Source: Zimmermann, Heiko, ed. Aspects of E.M. Forster. 1 Mar. 2000 - 23 Jan. 2018. 23 Jan. 2018 <http://emforster.de/>.
The Hill of Devi, first published by Edward Arnold in 1953, is E. M. Forster's account of two of his visits to the state of Dewas Senior. The first visit was in 1912-13, the second in 1921.
Forster publishes the letters of his early travel without introduction in order to let the reader share his own "bewilderment and pleasure at plunging into an unknown world and at meeting an unknown and possibly unknowable character" (E. M. Forster, The Hill of Devi (Harmondsworth: Penguin, 1965) 9). This character, the central figure of the whole book, is the Maharajah himself. He is witty, complex, sensitive and religious, "certainly a genius, and possibly a saint, and he had to be king" (back cover). As his private secretary, "Forster was privileged to ride elephants, to receive an 'Official Insult,' and to attend the strange eight-day festival of Gokul Ashtami" (back cover).
The early essays are followed by an explanatory text on "The State and its Ruler." Then comes the main section, containing the letters of 1921, which are extensively commented by Forster. In the last part of the book, he describes the "Catastrophe," the descent of the Maharaja and the state. Forster closes his recollections with a meditation upon death and memory:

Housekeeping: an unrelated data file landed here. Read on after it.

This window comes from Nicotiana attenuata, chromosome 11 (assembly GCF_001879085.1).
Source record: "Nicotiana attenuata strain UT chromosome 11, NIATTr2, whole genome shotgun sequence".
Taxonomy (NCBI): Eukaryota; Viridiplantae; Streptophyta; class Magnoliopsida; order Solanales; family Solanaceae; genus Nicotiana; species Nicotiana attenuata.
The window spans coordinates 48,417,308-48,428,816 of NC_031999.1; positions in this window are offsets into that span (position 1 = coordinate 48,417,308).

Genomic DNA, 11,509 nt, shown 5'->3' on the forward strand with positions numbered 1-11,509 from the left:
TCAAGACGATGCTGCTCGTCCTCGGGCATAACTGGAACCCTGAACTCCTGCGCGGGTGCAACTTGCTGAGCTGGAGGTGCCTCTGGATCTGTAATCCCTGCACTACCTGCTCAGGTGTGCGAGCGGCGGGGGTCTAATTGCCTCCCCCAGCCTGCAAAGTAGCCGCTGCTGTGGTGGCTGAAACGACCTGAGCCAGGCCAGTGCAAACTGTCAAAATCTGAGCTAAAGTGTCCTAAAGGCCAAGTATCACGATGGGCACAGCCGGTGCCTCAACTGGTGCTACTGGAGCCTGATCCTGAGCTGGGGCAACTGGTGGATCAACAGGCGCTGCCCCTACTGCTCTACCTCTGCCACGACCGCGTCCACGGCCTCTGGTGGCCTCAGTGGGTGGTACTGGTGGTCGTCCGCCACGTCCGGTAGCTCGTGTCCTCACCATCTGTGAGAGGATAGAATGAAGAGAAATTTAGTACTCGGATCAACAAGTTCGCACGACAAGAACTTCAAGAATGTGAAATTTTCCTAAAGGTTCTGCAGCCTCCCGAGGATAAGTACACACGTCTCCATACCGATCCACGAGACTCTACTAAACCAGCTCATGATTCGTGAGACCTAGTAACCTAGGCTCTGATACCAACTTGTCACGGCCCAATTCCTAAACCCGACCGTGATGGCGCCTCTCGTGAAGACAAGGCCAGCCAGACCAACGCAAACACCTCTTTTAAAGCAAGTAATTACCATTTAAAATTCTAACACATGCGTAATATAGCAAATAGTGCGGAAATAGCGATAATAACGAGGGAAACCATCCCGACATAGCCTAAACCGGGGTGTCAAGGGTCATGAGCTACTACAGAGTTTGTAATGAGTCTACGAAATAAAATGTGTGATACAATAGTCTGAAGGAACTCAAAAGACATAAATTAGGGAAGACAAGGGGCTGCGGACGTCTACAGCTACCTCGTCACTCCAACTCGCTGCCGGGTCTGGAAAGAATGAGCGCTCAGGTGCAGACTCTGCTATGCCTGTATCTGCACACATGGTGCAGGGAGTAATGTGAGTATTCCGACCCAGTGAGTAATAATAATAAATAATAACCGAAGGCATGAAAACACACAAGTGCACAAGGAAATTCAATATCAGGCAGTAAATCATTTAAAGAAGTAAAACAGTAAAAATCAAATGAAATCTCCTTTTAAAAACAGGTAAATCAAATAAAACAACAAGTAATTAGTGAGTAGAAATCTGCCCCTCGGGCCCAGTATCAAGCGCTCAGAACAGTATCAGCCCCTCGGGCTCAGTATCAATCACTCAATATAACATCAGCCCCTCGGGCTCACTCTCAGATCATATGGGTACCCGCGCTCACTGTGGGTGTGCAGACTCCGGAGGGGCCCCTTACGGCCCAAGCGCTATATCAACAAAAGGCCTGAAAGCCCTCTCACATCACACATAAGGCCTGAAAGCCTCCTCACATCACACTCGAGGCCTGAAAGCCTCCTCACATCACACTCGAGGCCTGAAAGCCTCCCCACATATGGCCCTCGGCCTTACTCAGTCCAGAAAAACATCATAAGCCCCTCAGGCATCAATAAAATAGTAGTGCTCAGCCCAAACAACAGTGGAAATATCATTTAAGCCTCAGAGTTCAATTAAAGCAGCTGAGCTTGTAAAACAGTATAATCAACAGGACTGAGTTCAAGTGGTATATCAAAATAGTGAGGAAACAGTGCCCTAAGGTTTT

One of the puzzling things about the dead is that it is impossible to think of them evenly. They all go out of sight and are forgotten, they all go into silence, yet we cannot help assigning some of them a tune. Most of those whom I have known leave no sound behind them, I cannot evoke them tough I would like to. He [the Maharajah] has a rare quality of evoking himself, and I do not believe that he is here doing it for the last time. (175)
In the preface, E. M. Forster describes his time in India as "the great opportunity of [... his] life." For the reader, this commented collection of letters is a great opportunity to read a humorous, delightful and fresh Edward Morgan Forster.
Letters of 1912-13
The State and its Ruler
Letters of 1921
Birth of a Baby
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